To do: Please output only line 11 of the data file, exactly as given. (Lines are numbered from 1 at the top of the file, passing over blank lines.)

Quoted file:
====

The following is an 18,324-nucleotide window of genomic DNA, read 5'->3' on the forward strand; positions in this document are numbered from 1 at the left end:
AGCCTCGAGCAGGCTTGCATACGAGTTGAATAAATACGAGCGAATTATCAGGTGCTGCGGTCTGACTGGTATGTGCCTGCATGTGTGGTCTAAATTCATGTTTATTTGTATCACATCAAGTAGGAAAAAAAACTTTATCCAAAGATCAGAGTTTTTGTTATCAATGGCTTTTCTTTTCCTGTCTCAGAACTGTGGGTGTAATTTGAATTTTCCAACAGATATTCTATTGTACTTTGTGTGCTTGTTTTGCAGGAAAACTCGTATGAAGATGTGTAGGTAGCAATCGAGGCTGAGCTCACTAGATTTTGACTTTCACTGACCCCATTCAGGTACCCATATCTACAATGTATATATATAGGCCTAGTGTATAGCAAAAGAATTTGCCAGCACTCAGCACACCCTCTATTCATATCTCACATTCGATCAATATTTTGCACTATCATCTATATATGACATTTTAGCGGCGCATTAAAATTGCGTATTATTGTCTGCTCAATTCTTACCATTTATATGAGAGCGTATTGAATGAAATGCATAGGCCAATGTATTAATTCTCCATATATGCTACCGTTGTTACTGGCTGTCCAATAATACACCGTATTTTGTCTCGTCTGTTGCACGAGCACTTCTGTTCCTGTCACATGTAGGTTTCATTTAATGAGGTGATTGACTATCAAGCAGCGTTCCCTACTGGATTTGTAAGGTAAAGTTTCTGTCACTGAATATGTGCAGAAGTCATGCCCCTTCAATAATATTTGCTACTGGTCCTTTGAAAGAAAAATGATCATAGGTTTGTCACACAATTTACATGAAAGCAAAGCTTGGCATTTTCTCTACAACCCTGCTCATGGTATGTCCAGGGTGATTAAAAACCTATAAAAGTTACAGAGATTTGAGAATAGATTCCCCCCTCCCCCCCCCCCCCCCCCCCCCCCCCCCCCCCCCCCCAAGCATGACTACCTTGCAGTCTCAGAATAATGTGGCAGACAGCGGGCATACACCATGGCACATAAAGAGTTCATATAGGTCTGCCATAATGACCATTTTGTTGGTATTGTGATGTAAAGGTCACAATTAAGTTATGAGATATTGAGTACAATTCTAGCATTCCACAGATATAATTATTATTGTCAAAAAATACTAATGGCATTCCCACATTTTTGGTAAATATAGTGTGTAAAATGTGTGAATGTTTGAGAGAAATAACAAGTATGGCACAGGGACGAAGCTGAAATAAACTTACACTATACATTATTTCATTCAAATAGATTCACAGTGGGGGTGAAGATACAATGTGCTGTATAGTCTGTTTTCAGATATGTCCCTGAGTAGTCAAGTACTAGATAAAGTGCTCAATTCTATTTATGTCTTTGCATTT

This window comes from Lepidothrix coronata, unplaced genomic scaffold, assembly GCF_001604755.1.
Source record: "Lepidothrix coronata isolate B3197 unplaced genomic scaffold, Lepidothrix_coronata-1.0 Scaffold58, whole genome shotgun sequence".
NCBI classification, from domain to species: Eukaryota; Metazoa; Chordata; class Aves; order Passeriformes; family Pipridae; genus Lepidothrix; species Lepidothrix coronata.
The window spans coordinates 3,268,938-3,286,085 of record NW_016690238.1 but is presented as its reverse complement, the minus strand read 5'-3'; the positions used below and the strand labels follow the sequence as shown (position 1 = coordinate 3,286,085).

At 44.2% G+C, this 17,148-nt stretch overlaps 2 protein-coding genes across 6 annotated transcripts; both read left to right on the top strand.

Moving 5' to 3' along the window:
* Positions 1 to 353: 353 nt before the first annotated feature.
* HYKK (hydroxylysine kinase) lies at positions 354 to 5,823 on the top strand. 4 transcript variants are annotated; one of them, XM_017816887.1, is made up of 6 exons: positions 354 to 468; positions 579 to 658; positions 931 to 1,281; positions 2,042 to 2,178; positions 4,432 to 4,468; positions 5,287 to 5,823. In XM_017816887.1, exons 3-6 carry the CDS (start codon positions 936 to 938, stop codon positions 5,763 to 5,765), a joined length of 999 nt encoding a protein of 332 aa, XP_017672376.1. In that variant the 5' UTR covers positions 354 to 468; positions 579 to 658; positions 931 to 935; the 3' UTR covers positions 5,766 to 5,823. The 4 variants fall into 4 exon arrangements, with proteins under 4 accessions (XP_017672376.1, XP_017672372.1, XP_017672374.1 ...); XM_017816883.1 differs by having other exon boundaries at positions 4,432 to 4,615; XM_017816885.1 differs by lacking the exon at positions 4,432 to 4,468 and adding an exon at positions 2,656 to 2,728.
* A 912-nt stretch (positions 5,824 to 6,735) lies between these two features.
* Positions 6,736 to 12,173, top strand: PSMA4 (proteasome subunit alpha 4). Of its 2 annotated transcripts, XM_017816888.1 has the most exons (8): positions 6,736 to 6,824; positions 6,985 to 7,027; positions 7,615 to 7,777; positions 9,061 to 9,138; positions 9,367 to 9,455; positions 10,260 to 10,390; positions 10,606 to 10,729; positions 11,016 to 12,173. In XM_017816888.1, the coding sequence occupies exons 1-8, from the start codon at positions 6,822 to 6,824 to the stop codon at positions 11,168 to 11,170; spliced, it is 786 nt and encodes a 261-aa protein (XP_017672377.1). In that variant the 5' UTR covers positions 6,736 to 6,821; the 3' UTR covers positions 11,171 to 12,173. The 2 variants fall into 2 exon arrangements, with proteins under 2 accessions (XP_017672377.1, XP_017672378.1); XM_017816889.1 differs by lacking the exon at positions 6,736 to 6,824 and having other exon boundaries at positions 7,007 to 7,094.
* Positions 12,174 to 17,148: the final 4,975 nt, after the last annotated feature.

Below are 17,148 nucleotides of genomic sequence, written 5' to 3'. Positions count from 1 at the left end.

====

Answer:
* A 912-nt stretch (positions 5,824 to 6,735) lies between these two features.